Wednesday, August 22, 2007
Film Review #2
Title & year: The Dutch Masters/The Great Artists: Van Dyck (’00)
Director & country: Low, Lara :
Produced/distributed by: Kultur
Rate as history: 2/5
Rate as cimena: .5/5
Time: 1599 – 16??
Class: Mercantile (textile merchant family)
Occupation: artist, aristocracy, monarch
Notes: Netherlands split into Catholic Flanders and Protestant Flanders. At 10 van dyck was apprenticed to a successful figure painter [narration doesn’t mention if this was normal, not uncommon, unusual, rare or whatever for time and place] Unlike Ruebens, Van Dyck was an acomplished artist at 15. Van Dyck began as continued as an assistant artist at Ruebens’ workshop. In 1618 van Dyck joined the guild in Antwerp. England’s Earl of Arundel wanted to bring van Dyck to England to work, and he came in 1620. Italian painter Titian was van Dyck’s hero. Van Dyck’s own style developed, more light, less rigid poses. In 1621, van Dyck visits Genoa. Van Dyck’s architectural details in painting and more animated background are different than Rubens. Beginning with his portrait in Genoa of Marquese Catanile (sp?) van Dyck started painting the full height of the subject. While Rubens was very interested in classical sculpture, van Dyck was not, being more of a colourist. In Rome van Dyck copied 16th century Venatian artist’s work. Van dyck dressed and travelled in style, perhaps even arrogance. In 1624 van dyck travellwed to Sicily, where plague broke out. The populace prayed to a local saint, Rosalia, whose bones had recently been discovered. The plague broke and van Dyck painted a portratit of her,. Rubens moved on to diplomatic work after his wife died, and so van Dyck got many religious commissions. VD liked to hob-knob with the aristocracy. When someone was to be sketched or painted there would be a concert and a meal. In 1629 VD was commissioned to paint a mythology meets Catholicism piece. The agent, was acting on secret instructions from Charles I of England. In 1632 VD became court painter to the English crown – with perks. Even up to Sargent in the 19th century, British portaiture cannot be thought of without the influence of VD. VD invented the ‘swagger portrait’ – full length, fine clothes, arrogant. In some portraits of Charles I we see vulnerability too. Seven years after the triple portrait of King Charles (1635), England was at civil war. VD elongated the hands and indeed the entire bodies, to create a more elegant look. Some of VD’s later work are masterpieces, due to taking on too much work, and delegating painting in his stuido, to apprentices.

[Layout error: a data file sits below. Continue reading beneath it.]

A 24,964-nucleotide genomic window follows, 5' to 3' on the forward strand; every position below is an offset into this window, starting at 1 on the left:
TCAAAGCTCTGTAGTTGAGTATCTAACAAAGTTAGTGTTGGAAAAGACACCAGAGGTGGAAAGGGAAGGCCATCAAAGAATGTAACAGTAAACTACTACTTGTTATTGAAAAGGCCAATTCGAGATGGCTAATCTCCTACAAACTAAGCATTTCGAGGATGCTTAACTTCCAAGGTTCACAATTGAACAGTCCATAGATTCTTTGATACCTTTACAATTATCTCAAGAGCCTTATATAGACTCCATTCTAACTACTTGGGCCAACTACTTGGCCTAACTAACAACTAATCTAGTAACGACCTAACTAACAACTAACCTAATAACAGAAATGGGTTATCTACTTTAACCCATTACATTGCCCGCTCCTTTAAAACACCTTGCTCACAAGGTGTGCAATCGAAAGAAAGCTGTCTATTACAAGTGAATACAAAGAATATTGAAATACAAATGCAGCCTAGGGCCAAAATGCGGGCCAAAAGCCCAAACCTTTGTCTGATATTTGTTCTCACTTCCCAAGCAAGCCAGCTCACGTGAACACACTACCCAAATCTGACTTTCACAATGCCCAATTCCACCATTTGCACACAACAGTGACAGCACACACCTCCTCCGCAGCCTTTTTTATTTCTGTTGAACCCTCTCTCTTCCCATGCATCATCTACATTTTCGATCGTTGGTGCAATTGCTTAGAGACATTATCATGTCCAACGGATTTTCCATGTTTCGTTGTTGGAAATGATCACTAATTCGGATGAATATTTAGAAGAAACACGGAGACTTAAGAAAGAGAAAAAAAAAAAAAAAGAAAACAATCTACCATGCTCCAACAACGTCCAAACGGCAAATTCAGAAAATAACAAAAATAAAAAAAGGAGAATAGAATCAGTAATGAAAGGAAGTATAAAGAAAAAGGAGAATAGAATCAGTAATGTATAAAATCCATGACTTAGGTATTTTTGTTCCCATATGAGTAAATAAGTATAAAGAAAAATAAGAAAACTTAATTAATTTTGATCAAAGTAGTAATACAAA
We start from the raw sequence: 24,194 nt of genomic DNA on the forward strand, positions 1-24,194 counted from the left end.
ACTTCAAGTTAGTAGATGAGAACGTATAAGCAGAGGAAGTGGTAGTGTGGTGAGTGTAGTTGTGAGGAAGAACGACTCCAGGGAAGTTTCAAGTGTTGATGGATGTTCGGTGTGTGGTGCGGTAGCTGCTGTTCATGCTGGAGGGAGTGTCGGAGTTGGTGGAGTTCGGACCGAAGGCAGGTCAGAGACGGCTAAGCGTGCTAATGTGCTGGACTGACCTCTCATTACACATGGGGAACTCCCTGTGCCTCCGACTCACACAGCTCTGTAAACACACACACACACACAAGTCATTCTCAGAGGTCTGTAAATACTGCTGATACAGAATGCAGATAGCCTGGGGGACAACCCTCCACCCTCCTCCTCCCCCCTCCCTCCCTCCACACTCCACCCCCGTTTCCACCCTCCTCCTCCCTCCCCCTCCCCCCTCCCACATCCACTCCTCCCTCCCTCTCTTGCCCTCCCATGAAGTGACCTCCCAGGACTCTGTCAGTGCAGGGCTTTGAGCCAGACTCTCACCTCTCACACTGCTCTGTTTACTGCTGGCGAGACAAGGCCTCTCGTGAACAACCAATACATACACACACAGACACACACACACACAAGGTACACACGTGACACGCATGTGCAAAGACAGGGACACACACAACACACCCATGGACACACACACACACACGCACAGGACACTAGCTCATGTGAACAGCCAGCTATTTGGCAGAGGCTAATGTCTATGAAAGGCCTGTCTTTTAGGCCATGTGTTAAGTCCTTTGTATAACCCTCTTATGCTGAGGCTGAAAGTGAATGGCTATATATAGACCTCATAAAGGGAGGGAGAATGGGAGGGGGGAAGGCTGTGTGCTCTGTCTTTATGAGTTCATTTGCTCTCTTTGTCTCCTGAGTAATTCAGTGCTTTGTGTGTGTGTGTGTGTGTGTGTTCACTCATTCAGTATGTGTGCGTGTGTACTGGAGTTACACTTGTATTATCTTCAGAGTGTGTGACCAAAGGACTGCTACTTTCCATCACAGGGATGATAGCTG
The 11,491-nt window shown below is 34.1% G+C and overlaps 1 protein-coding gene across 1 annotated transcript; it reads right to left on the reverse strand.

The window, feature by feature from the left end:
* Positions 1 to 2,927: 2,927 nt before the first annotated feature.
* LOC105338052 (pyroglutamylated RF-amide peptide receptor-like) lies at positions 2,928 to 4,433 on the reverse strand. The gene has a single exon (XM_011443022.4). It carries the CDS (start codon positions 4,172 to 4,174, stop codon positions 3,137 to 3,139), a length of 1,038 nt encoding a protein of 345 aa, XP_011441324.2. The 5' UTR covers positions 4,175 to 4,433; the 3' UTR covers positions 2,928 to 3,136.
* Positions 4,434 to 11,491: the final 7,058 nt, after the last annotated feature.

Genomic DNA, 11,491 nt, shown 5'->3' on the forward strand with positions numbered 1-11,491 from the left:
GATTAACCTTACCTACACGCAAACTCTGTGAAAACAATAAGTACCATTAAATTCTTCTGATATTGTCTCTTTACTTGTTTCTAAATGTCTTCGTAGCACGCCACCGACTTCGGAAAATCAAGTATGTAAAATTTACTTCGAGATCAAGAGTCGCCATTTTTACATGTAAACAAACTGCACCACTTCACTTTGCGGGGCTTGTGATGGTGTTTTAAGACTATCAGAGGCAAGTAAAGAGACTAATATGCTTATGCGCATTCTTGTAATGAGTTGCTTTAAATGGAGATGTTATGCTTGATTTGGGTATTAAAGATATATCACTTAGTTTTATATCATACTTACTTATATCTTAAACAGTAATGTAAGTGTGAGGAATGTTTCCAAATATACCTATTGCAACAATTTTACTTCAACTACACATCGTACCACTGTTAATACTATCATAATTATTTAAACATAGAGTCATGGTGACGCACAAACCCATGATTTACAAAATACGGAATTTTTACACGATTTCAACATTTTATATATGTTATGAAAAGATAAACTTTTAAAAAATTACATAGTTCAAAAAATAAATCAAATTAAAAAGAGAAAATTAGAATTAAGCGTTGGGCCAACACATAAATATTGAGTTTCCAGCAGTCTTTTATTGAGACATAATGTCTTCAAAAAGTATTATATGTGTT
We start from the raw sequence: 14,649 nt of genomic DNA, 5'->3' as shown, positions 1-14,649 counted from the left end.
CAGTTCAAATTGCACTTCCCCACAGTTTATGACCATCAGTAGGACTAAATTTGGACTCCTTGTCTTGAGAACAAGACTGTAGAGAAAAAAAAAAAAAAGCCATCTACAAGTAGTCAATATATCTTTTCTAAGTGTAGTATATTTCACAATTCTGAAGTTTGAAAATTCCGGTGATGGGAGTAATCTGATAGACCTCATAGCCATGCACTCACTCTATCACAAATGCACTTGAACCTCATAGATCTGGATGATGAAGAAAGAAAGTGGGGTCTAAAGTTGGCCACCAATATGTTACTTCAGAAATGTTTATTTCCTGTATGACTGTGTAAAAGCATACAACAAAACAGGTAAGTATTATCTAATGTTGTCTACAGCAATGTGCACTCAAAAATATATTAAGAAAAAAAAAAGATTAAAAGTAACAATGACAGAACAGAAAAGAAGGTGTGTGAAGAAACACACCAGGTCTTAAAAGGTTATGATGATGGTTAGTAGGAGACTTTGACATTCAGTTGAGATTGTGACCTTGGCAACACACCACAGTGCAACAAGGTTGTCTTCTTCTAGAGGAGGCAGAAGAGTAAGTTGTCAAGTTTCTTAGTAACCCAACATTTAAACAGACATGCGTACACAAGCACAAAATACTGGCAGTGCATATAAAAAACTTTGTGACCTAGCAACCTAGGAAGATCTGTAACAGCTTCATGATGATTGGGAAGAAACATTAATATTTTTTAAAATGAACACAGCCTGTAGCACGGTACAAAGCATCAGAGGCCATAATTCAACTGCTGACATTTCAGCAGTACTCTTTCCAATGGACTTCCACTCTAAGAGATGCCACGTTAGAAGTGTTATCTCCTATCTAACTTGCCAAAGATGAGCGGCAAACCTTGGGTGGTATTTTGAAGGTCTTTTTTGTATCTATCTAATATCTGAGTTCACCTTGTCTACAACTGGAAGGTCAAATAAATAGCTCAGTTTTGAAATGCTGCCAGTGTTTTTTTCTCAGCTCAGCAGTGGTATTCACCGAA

Best actors: Narrator is just somone with a British accent (why?), not anyone who knows anything about art history – I think.
Writing: Not compelling writing. But, my main criticism is that the script doesn’t use dtaes, but instread ‘within the year’ and ‘two years later’. Well, I have forgotten what year they are talking about! Better to read a history book, and for images surf the net or enjoy a coffee-table book.
Costume: Low grade acting in the brief re-enactment scenes– fake moustache on Charles I! Machine-made costumes, not quite stagey but in that direction.
Music: generic baroque
Favorite lines: none
Favorite scene: none
Other comments: I learned that van Dyck was an important 17th century religious and mythological painter, not just of portraiture.
Synopsis: Art historian interviews and museum paintings footage
Disappointments: Aside from my story notes in brackets, Kultur is famous for budget footage (rather unimaginative street scenery). And as one of the academics interviewed puts it about non Rueben work of the time: ‘old fashioned, unimaginative and dull’ – that’s how this video is. Way too many CUs of paint being mixed and somone painting (parrafin candles behind.).
Posted by East Indiaman Gone Native at 4:45 AM